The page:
K-8 Technology Literacy

EduCon 2.1

Joe Bires & Edwin Wargo
What is Technology Literacy to You?
What is Technology Literacy to Your School or State?
What is Technology Literacy to Your Students?
What values and beliefs frame your definition of Technology Literacy?
Prof. Classroom
Prof. State
Pro. as a Worker
Group 1 -sign posts for everyone (to learn how to learn)

Group 2-comfortableness, right tool, right target

Group 3- Have skills need guidance

Group 4-Task orientation
not sure (Conn. has standards)

Incremental steps
standards are old

Have standards

State Standards follow NETS
sign posts for everyone (to learn how to learn)

Be open to new and emerging technologies

Any platform, transparent

This is where we return to the concept of lamination, of the layering of different forms of literacy, as introduced by Brandt. Both books make interesting contributions to the developing scholarship on new literacies (cf. Gee, 2003; Lankshear & Knobel,2003), arguing more pointedly than others for an appreciation for how traditional and new literacies coexist. Literacy today is not simply a matter of making a singular word plural. Simply by calling them literacies we have not solved all the problems of understanding what it means to be a literate individual in the 21st century. Rather, being a literate 55-year old is different than being a literate 45- or 35- or 25-or 15-year-old. Each cohort appropriates new opportunities, new ways, and new practices of being literate, but these new ways do not usually displace old ways. Being a technologically savvy 60-year-old means having a particular lamination of literacies that a 20- or 10-year-old is unlikely to duplicate. (Who younger than 50 ever had to type a dissertation using actual carbon paper between four layers of paper in order to produce the copies needed for the committee?) Having a strong grasp of new literacies for a 15-year-old means one is on a literacy journey that starts from an entirely different point and will include a different combination of literacies than will the journey of a 45-year-old in this new century.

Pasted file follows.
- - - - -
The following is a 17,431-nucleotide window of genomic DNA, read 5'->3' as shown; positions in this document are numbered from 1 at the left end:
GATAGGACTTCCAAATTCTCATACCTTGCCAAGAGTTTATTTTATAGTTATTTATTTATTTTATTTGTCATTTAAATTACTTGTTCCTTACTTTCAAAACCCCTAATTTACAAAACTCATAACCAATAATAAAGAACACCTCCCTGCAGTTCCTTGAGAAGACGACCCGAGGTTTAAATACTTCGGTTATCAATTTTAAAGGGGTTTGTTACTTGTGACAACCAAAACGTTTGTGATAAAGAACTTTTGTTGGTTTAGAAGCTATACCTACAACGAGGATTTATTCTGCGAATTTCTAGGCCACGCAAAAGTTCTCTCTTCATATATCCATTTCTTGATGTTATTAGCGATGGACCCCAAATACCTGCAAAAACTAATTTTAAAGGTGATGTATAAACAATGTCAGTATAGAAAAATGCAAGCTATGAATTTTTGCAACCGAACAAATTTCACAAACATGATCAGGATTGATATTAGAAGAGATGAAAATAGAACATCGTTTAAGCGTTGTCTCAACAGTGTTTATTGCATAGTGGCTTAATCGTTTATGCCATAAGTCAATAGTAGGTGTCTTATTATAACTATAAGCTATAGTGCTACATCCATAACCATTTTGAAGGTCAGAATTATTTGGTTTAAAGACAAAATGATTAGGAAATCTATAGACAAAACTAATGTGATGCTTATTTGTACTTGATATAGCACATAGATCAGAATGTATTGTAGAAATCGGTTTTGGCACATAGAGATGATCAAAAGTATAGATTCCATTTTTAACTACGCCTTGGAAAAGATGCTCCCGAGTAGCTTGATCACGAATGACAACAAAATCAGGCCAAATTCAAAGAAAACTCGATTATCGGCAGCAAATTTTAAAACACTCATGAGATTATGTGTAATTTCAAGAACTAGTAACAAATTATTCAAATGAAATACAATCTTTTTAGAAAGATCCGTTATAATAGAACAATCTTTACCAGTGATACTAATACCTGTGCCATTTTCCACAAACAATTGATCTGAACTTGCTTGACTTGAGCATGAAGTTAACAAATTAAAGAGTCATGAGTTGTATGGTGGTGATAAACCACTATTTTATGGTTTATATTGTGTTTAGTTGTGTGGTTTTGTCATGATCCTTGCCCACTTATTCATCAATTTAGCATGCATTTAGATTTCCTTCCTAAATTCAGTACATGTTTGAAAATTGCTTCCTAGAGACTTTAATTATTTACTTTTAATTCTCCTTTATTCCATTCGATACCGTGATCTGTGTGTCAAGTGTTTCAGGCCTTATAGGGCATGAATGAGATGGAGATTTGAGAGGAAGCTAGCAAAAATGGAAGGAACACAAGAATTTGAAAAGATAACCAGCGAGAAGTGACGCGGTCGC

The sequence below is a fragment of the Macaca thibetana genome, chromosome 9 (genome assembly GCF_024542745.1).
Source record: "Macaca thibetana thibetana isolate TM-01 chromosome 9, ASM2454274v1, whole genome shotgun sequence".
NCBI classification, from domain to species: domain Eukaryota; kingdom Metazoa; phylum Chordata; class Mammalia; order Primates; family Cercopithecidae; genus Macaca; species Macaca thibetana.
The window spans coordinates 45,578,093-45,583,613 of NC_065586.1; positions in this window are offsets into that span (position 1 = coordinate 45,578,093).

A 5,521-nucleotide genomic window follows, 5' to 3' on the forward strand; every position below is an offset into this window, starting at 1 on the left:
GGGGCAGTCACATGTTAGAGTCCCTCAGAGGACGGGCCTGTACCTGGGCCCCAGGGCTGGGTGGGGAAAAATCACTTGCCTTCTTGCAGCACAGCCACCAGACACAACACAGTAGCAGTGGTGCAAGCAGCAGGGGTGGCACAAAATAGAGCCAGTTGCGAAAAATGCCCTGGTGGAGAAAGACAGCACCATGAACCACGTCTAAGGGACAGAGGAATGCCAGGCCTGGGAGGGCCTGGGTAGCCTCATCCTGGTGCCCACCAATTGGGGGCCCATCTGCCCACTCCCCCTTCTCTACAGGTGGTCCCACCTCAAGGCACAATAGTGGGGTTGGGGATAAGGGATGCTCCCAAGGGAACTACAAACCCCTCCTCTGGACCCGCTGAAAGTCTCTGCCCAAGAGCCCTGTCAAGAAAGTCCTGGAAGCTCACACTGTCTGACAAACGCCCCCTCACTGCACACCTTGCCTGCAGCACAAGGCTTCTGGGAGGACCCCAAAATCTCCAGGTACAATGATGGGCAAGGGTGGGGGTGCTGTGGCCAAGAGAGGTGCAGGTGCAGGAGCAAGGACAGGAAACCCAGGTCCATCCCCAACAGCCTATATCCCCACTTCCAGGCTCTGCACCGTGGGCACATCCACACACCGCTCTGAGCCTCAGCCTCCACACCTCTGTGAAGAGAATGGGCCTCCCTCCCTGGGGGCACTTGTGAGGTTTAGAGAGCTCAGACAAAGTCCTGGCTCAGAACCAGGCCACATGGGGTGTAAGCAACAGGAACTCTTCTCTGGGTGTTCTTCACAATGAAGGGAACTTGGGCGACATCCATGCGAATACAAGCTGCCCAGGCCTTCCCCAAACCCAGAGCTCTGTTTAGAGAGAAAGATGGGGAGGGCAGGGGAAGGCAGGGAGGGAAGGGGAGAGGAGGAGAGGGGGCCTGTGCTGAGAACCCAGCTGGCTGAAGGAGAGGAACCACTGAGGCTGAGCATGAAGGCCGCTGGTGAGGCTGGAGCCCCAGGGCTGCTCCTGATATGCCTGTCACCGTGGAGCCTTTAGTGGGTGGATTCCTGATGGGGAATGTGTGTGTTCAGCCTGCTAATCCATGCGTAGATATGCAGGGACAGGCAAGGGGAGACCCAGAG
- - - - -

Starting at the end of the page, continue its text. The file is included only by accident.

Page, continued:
And this contrast brings us to what we see as one of the most interesting points these authors make, the layering or lamination of literacies that coexist in individuals and in communities of practice (Lave, 1996; Wenger, 1999). Older forms of literacies are not always replaced or displaced by newer forms. In individuals, they often exist side by side, called upon when needed, influencing one another and shaping one another.

The lamination of reading and composing skills that represent what individuals can bring to any literacy act ultimately defines what is meant by multiple literacies.

From: Schallert, D. & Wade, S. (2005). The literacies of the 20th century: Stories of power and the power of stories in a hypertextual world. Reading Research Quarterly, 40, 520-529.

Photo Credit: http://www.flickr.com/photos/deadlyphoto/2171141760/in/set-72157603540282453/
Further Reading on Hemingway's Icebery Theory: http://en.wikipedia.org/wiki/Iceberg_Theory

Technology Literacy Assessment and Skills


New Jersey Technology Literacy Standards (NJTAP-IN)

State Technology Literacy Standards (directory provided by SETDA)

eSchoolNews 21st Century-Technology Literacy Resource Center

Will Richardson's Blog Post: Response to Jay Richardson

David Warlick's Blog Post: Technology Literacy?

Etalbert's Great Blog Wrap-Up of Literacy Definitions